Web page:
Nationwide Memorials Grieving Suicide of MedPot Patient Who Faced Prison

July 15, 2005
Nationwide --- On Tuesday, July 19, medical marijuana patients, doctors and
advocates will be memorializing the life of a well-known patient - activist
who committed suicide by demanding Congress take immediate action to avert
such tragedies.

On Monday, July 11, San Diego medical marijuana patient and advocate, Steve
McWilliams, committed suicide while awaiting federal sentencing. Steve
McWilliams organized and led a public handout in September 2002 of medical
marijuana to patients at San Diego’s City Hall in protest of the federal
raids on the WAMM collective in Santa Cruz. A few weeks later, his home was
raided and he was arrested on charges relating to the cultivation of 25
marijuana plants grown for the small medical marijuana collective he
operated, Shelter from the Storm. Shelter from the Storm – a collective of
some half-dozen patients including a 73-year-old woman suffering from
leukemia, a 70-year old man with prostate cancer, and a terminal transplant
patient – had been officially recognized by the City of San Diego as a legal
patients’ collective in compliance with California’s Compassionate Use Act.
This is one of the smallest known cases to be criminally prosecuted by the
federal government in its crackdown on medical marijuana patients in
California.

Steve pled guilty with the right to appeal because federal law prohibits him
from presenting a valid medical marijuana defense in district court. Without
the plea agreement, Steve faced up to 40 years in prison. He was sentenced
to six months and released pending appeal but denied access to medical
marijuana. In June 2005, the U.S. Supreme Court ruled that federal
authorities may raid and prosecute medical marijuana patients, but
questioned the wisdom of doing so. This ruling destroyed Steve’s hopes of
winning on appeal, and according to friends, he became despondent, and
convinced he would not survive prison. He was experiencing increasing pain,
and was hospitalized as late as last week. He was taking powerful
pharmaceuticals including opiates, anti-nausea, anti-migraine and a variety
of other ‘prescribed’ drugs in far higher amounts than when he was able to
medicate with marijuana. Evidently, these were the substances he used to
commit suicide.

“Steve McWilliams was an incredibly kind, compassionate, intelligent and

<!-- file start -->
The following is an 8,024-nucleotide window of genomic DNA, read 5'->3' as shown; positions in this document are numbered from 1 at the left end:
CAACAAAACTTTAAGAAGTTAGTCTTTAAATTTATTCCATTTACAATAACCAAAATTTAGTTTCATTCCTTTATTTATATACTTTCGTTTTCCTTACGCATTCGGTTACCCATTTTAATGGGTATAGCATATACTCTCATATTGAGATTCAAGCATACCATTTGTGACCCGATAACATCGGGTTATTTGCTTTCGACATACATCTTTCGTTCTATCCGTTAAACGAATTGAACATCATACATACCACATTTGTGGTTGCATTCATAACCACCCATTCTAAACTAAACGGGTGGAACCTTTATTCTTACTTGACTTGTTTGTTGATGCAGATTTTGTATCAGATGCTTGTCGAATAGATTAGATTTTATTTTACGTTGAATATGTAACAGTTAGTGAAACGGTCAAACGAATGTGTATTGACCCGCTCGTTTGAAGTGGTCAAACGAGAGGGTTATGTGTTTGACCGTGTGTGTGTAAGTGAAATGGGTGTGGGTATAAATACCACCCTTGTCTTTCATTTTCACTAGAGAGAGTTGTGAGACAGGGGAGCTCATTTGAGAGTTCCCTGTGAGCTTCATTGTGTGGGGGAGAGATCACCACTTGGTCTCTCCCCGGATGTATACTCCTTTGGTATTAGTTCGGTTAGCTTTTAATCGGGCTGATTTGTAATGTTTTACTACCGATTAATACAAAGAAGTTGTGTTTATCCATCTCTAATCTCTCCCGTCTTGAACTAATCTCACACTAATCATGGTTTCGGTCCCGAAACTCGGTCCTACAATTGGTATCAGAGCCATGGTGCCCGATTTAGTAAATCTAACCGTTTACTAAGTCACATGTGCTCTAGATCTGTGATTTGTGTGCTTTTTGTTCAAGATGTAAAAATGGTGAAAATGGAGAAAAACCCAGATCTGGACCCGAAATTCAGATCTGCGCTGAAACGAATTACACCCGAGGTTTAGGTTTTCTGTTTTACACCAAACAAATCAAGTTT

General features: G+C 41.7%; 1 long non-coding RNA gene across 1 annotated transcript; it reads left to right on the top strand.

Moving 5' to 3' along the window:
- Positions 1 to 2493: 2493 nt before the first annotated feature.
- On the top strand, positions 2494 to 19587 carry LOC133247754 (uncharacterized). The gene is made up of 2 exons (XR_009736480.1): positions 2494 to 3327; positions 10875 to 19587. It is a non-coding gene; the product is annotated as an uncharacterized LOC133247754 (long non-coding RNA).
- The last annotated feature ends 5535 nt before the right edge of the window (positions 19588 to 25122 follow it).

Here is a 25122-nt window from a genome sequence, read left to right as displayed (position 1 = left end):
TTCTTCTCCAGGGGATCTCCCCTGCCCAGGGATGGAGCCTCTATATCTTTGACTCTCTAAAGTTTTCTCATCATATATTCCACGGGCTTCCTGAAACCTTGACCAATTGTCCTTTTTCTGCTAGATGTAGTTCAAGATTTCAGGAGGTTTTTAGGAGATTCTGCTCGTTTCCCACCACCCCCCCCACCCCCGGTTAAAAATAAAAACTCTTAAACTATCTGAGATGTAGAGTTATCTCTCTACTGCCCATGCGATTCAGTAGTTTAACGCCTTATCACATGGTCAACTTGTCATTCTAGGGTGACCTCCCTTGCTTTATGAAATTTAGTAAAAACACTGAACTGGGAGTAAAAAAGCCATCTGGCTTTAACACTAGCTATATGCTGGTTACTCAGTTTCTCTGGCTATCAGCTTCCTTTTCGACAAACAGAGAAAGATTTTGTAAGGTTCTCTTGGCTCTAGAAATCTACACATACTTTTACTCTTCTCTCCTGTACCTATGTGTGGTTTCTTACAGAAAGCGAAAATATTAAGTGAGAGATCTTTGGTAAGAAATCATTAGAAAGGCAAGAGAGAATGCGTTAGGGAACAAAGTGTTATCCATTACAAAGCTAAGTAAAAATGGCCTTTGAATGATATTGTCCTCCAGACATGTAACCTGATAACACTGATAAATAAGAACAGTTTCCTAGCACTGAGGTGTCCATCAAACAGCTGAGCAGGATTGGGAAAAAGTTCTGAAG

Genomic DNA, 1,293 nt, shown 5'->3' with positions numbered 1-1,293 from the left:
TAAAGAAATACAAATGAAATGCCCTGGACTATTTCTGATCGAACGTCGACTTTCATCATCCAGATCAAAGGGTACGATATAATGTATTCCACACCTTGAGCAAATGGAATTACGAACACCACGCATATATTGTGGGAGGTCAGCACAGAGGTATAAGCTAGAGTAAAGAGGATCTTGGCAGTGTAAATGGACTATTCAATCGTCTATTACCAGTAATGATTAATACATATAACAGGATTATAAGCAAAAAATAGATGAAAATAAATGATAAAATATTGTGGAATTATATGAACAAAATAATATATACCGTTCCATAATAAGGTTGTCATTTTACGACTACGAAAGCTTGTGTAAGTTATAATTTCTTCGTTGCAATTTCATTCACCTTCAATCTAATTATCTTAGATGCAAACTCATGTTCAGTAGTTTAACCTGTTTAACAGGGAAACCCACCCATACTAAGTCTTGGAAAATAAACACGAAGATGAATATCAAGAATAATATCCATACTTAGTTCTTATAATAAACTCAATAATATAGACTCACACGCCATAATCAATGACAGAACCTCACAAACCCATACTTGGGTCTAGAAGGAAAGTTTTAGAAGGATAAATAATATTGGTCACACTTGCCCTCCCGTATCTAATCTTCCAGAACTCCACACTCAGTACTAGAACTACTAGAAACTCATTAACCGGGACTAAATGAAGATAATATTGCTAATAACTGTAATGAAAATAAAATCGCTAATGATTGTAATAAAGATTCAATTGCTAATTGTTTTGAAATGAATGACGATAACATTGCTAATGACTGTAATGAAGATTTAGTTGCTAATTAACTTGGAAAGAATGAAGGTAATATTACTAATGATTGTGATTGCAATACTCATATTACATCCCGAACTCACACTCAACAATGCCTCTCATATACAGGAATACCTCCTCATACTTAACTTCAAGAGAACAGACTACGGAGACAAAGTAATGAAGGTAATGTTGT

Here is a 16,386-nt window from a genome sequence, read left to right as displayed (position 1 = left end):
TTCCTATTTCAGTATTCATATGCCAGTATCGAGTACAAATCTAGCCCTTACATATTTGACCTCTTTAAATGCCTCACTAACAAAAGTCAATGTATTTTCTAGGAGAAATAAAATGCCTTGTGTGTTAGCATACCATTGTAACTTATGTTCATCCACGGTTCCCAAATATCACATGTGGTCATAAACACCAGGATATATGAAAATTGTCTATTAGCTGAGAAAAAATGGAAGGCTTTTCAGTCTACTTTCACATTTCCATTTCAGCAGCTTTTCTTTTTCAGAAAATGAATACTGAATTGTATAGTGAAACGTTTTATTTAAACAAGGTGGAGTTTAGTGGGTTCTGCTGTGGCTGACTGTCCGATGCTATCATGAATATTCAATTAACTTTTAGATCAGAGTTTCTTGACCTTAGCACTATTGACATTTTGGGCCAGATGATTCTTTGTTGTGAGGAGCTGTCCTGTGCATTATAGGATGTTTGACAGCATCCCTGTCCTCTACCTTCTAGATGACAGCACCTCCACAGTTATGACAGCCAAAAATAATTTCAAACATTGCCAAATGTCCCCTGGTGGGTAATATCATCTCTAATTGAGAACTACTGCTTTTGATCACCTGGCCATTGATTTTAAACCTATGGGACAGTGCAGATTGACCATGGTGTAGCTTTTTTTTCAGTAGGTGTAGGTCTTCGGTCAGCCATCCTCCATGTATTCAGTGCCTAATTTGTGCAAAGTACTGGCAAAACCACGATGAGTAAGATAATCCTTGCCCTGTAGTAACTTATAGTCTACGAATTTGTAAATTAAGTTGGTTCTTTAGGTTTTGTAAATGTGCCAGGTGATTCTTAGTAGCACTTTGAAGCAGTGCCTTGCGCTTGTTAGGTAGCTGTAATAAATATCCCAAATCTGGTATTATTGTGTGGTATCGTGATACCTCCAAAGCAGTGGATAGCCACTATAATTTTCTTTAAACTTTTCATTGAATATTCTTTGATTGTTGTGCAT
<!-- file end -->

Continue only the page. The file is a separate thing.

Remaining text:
wise man, as well as a committed activist,” said his friend David Bronner.
In Steve’s honor, Americans for Safe Access, a national patients’ advocacy
group, is spearheading memorial protests in Washington DC, San Diego, CA and
another 15 cities across the nation. The memorials will be on Tuesday, July
19, 2005, to remember Steve McWilliams and demand Congress take action to
change federal law.

The Washington DC protest will be a memorial procession with powerful
visuals, starting 12 noon at Health and Human Services and circling around
Capitol Hill. July 19 is also the day that the Department of Health and
Human Services is due to take final action on the medical marijuana Data
Quality petition filed by Americans for Safe Access (ASA). The ASA petition
seeks correction of information disseminated by HHS which denies that
marijuana has recognized medical benefits. The ASA petition alleges that
such information violates the Data Quality standards because the Department
has failed to consider numerous valid scientific studies demonstrating the
medical benefits of marijuana. Additionally, ASA is a member of the
Coalition for Rescheduling Cannabis, which has a current rescheduling
petition they want an answer to this August.

What: Memorials to honor Steve McWilliams – medical marijuana patient,
caregiver & activist
When: Tuesday, July 19, 2005 at 12pm (noon)
Where: DC : Start on the corner of Independence and 4th St., SW., at the
Department of Health and Human Services building. San Diego: Civic Center
Concourse Plaza, 202 C. Street, 3rd and B Street, Downtown San Diego. For
information on other cities, please contact Rebecca at 818-632-2222.
Who: A national coalition of 12,000 patients, doctors and advocates,
Americans for Safe Access is the largest organization working solely on
medical marijuana. To learn more, see www.SafeAccessNow.org.
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